The Shakespeare Conference: SHK 16.0325  Thursday, 17 February 2005

From:           Bill Lloyd <This email address is being protected from spambots. You need JavaScript enabled to view it.>
Date:           Wednesday, 16 Feb 2005 14:34:14 EST
Subject: 16.0268 Date of King John
Comment:        Re: SHK 16.0268 Date of King John

I hesitate to extend the debate about the date, performance, etc of
Shakespeare's *King John* since as Michael Egan points out "almost
nothing to do with Shakespeare is 100% certain", but I feel several of
his claims should not go unchallenged.  By the way, I don't think I
"demanded" anything, let alone "impossible levels of proof". I was just
examining the arguments, and their relative weights. Michael feels they
weigh in on his side; for the most part, I don't. (We seem to agree, for
instance, that *Troublesome Reign of King John* [TRKJ] preceded
Shakespeare's play.)

He considers it likely that Meres is referring to TRKJ because it was "a
play everyone seems to have believed Shakespeare wrote or at least
co-authored (which we can document) and which was repeatedly performed
(which we can also document)". To take the second proposition first, his
assertion presumably refers to the 1591 title page's claim that "it was
(sundry times) publicly acted by the Queen's Majesty's Players, in the
honourable City of London". This proves (99%?-- I suppose it could be a
lie) that it was frequently played before 1591, but there is no reliable
evidence it was ever acted again. The reprint of 1611 repeats the claim
almost word for word right down to the parenthetical (sundry times) and
the reference to the long defunct Queen's players, and so is not likely
to have any independent authority. The reprint of 1622 also retains the
parenthetical (sundry times) showing that it too derives from its
predecessor. Both 1611 and 1622 substitute "lately acted" for "publicly
acted" but this is more likely (83%?) to be a publisher's come-on than
an impartial performance record. Authorities on Queen Anne's Men
(1603-19) do not read the 1611 t.p. as a claim that their company (which
had no corporate, personnel, or repertoire connections with the earlier
Queen's company) acted TRKJ.  But perhaps I have missed a performance

"Everyone seems to have believed Shakespeare wrote" TRKJ?  Well, the
1611 t.p. attributes it to "W.Sh." and 1622 to "W. Shakespeare", but
this was long after Shakespeare's name on a title page had been shown to
increase sales of a play. This tacked-on claim should be read in the
context of the t.p. claims of *Thomas Lord Cromwell*, *The Puritan*,
*The London Prodigal* and *A Yorkshire Tragedy*.  It's hard to know if
"everyone" believed the TRKJ t.p. claims, but insofar as some may have
done so, I suspect it was because they were deceived into thinking they
were buying Shakespeare's *King John* [WSKJ] which they had seen at the
Theatre or Globe or Blackfriars. The counting of TRKJ and WSKJ as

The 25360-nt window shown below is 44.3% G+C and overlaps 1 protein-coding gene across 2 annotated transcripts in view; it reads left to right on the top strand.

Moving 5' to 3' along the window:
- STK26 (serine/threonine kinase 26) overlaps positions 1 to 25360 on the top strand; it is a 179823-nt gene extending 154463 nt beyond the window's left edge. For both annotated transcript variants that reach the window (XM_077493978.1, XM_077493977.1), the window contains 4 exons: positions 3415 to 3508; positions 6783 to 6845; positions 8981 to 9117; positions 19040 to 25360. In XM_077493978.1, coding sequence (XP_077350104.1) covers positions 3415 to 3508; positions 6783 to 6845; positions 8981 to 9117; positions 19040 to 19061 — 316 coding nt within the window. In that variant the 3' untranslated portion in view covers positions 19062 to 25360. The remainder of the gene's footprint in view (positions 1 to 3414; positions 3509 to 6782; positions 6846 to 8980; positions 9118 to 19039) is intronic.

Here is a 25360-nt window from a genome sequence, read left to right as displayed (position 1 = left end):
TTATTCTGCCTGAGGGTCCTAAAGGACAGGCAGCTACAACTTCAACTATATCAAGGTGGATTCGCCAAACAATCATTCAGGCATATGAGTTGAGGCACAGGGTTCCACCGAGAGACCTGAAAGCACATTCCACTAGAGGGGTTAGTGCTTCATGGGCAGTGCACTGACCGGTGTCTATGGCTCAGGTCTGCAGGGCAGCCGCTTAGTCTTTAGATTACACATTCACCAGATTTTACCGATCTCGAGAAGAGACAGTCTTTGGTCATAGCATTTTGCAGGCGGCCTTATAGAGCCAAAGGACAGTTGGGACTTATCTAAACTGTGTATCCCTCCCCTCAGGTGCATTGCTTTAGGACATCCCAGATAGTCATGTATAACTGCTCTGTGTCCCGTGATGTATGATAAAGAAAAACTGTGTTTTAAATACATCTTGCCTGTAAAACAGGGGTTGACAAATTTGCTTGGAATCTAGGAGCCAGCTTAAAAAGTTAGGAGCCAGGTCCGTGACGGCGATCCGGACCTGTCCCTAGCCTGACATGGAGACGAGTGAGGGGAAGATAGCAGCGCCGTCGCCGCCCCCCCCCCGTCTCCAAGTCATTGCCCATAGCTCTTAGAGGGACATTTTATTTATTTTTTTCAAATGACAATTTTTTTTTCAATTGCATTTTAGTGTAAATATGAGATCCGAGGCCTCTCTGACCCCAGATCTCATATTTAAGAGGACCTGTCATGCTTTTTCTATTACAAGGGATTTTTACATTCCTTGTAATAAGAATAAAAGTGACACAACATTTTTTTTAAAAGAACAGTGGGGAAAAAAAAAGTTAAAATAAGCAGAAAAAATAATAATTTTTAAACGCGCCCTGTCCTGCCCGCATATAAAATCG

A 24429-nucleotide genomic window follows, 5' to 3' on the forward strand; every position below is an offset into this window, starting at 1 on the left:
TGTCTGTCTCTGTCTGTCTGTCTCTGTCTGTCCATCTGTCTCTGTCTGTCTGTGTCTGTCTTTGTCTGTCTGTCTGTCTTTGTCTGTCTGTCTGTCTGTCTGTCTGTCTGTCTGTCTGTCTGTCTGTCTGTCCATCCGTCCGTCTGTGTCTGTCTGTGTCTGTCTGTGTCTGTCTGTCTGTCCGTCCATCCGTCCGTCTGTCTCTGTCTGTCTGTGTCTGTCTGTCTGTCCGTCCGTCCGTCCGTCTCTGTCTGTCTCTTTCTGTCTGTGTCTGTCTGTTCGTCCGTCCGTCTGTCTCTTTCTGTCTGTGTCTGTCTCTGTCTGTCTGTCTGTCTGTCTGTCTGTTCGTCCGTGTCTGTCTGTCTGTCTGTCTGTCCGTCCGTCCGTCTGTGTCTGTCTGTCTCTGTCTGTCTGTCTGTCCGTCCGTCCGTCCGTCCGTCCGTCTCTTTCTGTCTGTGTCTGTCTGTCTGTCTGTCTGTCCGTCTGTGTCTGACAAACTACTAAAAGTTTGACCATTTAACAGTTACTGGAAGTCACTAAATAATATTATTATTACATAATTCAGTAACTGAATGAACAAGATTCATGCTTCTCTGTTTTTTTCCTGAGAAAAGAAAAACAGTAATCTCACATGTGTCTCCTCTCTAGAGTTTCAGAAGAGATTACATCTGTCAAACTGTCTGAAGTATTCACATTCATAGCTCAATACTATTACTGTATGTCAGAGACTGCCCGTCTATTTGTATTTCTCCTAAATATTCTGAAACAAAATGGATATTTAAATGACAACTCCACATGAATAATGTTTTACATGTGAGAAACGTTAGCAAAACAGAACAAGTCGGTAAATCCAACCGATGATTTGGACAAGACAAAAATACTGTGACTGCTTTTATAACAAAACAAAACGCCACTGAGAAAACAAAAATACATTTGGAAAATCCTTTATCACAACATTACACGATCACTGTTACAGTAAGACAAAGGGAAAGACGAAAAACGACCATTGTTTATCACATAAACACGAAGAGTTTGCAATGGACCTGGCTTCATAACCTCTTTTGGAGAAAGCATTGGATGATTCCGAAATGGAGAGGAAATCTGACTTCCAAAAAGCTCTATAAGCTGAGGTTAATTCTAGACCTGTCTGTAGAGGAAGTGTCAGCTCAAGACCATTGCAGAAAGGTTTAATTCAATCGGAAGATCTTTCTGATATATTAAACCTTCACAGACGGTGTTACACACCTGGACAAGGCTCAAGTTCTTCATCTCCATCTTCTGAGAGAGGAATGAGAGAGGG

equivalent for purposes of copyright is a different issue and hardly
reflects on whether "everyone" thought WS wrote TRKJ. But perhaps I have
missed some other explicit reference linking WS with TRKJ.

As to the discrepancies, contradictions, ghost characters, etc that
Michael Egan feels make WSKJ unperformable... everyone (including
Michael) who has read much early modern drama is aware that such
discrepancies are far from uncommon in printed texts of the period. I
don't see why he thinks the specific discrepancies he finds in WSKJ are
so unusual that they must force the conclusion that it just could not
have been acted (more or less) as it stands. Many scholars now believe
that most plays of the time were not acted exactly in the form in which
they were printed. Most subsequent documented performances of WSKJ,
especially those in the 20th century are (more or less) based on the
Folio text, if that gives any indication as to its stageability. A
competent dramaturge or bookkeeper will have altered whatever was
necessary to be altered.

The proposed pre-1623 references to WSKJ are, as I admitted up front,
not all unassailable; but they are perhaps about what one might expect
to find if what I'll call the conventional position were true-- that
WSKJ was not Shakespeare's most popular play, but it was occasionally
performed by a very popular company, who then included it in the 1623
Folio. I can't prove that it was performed. Michael Egan can't prove it
wasn't. But I don't think that the lack of explicit contemporary
performance records is very telling (there are none for, e.g.,
Coriolanus, Anthony & Cleopatra, All's Well, As You Like It); nor do I
think the state of the 1623 text, or discrepancies in the dramaturgy are
strong arguments that WSKJ "was not performed in its authors lifetime".
It seems to me very unlikely that the savvy King's company would have
not taken advantage of a stageworthy play they had paid for-- and
especially if a rival company were performing TRKJ, in many respects
(more or less) the 'same' play in more pedestrian language.

Bill Lloyd

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